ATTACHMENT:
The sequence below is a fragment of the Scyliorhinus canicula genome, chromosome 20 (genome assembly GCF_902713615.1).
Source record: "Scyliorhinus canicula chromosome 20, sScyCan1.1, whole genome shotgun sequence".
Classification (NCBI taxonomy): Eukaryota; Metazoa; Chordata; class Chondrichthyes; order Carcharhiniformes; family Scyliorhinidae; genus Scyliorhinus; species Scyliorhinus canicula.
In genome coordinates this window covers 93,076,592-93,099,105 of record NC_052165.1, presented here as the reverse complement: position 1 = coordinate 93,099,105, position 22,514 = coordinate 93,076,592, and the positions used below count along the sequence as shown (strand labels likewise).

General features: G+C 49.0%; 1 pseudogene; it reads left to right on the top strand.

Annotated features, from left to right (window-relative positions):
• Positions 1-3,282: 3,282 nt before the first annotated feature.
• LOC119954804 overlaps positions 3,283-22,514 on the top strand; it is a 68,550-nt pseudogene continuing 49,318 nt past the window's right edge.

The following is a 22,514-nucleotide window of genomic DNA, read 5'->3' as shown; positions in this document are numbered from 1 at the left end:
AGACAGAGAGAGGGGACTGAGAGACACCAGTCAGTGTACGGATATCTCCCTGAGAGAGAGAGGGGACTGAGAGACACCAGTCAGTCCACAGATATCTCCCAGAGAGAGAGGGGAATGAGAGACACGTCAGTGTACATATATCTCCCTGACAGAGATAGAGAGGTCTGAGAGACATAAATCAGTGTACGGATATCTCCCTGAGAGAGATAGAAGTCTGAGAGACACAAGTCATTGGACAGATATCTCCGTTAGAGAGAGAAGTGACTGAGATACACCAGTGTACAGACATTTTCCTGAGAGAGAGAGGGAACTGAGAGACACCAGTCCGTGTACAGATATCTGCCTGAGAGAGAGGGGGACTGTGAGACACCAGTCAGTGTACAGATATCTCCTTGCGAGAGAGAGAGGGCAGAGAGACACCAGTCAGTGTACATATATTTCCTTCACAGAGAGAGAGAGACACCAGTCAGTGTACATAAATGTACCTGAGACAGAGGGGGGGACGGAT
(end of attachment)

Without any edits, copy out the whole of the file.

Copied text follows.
The sequence below is a fragment of the Scyliorhinus canicula genome, chromosome 20 (genome assembly GCF_902713615.1).
Source record: "Scyliorhinus canicula chromosome 20, sScyCan1.1, whole genome shotgun sequence".
Classification (NCBI taxonomy): Eukaryota; Metazoa; Chordata; class Chondrichthyes; order Carcharhiniformes; family Scyliorhinidae; genus Scyliorhinus; species Scyliorhinus canicula.
In genome coordinates this window covers 93,076,592-93,099,105 of record NC_052165.1, presented here as the reverse complement: position 1 = coordinate 93,099,105, position 22,514 = coordinate 93,076,592, and the positions used below count along the sequence as shown (strand labels likewise).

General features: G+C 49.0%; 1 pseudogene; it reads left to right on the top strand.

Annotated features, from left to right (window-relative positions):
• Positions 1-3,282: 3,282 nt before the first annotated feature.
• LOC119954804 overlaps positions 3,283-22,514 on the top strand; it is a 68,550-nt pseudogene continuing 49,318 nt past the window's right edge.

The following is a 22,514-nucleotide window of genomic DNA, read 5'->3' as shown; positions in this document are numbered from 1 at the left end:
AGACAGAGAGAGGGGACTGAGAGACACCAGTCAGTGTACGGATATCTCCCTGAGAGAGAGAGGGGACTGAGAGACACCAGTCAGTCCACAGATATCTCCCAGAGAGAGAGGGGAATGAGAGACACGTCAGTGTACATATATCTCCCTGACAGAGATAGAGAGGTCTGAGAGACATAAATCAGTGTACGGATATCTCCCTGAGAGAGATAGAAGTCTGAGAGACACAAGTCATTGGACAGATATCTCCGTTAGAGAGAGAAGTGACTGAGATACACCAGTGTACAGACATTTTCCTGAGAGAGAGAGGGAACTGAGAGACACCAGTCCGTGTACAGATATCTGCCTGAGAGAGAGGGGGACTGTGAGACACCAGTCAGTGTACAGATATCTCCTTGCGAGAGAGAGAGGGCAGAGAGACACCAGTCAGTGTACATATATTTCCTTCACAGAGAGAGAGAGACACCAGTCAGTGTACATAAATGTACCTGAGACAGAGGGGGGGACGGAT